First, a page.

The first is a 7-year-old male who presented to my office with a Class II, Division 2 skeletal and dental malocclusion (Fig. 1). He was a typical, active boy, but discussed how he often felt tired in the morning and his mother noted heavy breathing and snoring. Nothing was mentioned about evaluating the tiredness, so we went ahead and began Phase I interceptive orthodontic therapy with a Class II functional appliance.
Interestingly enough, a Class II functional appliance looks very similar to a sleep appliance used for oral appliance therapy (OAT). After a few weeks of wear, the patient told his mother that he was feeling more rested and slept better. The progress ceph (Fig. 2) clearly demonstrates the now-larger airway after his Twin Block therapy.
An informal study in my office resulted in about 60% of the preadolescent skeletal Class II patients noted feeling better and more rested. After Class II correction, one parent in particular went into great detail to describe how it changed her daughter’s life in personality, school and even digestion. She said her daughter was less agitated and was more tolerable to be around.
Fig. 3 shows a 39-year-old male whose chief complaint was his upper teeth stuck out. He was a significant skeletal and dental Class II, Division 1 malocclusion with a hypodivergent skeletal deep-bite pattern.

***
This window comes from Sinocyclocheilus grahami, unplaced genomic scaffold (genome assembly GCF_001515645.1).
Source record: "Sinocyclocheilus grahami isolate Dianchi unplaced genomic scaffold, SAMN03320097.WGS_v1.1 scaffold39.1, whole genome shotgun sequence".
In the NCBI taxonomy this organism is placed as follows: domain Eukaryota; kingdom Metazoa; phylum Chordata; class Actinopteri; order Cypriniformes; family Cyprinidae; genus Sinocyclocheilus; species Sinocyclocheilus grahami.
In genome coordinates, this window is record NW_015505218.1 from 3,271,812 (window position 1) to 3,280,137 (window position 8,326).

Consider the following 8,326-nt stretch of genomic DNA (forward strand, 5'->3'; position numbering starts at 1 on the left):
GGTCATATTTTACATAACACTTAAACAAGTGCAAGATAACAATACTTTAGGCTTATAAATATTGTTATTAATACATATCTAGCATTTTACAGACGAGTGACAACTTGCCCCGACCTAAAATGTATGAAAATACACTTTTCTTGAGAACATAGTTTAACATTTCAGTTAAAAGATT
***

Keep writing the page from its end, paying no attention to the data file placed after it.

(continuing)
We removed the lower first bicuspids and set him up for a bilateral sagittal split-radial osteotomy, a mandibular advancement. At the time I did not ask the right questions, but his neck size was certainly more than 17 inches. He was obese, and little did I know, he was sleeping in a separate room from his wife because of his snoring.
The progress cephalometric radiograph (Fig. 4) displays the significant changes in his airway. After the surgery, the patient began to lose weight because his hunger hormones became more balanced, he felt less tired at work, and his snoring was significantly reduced. As a matter of fact, the patient was able to move back into the same bedroom with his wife. Now they have two more children, which the patient jokingly says are due to my intervention. The patient considers his orthodontics to be life changing.
Previous articles have discussed utilizing OAT appliances, and there are many such appliances to choose from. Whether a dentist or orthodontist places these appliances, a few steps will help ensure minimal movement as well as titrating the appliances.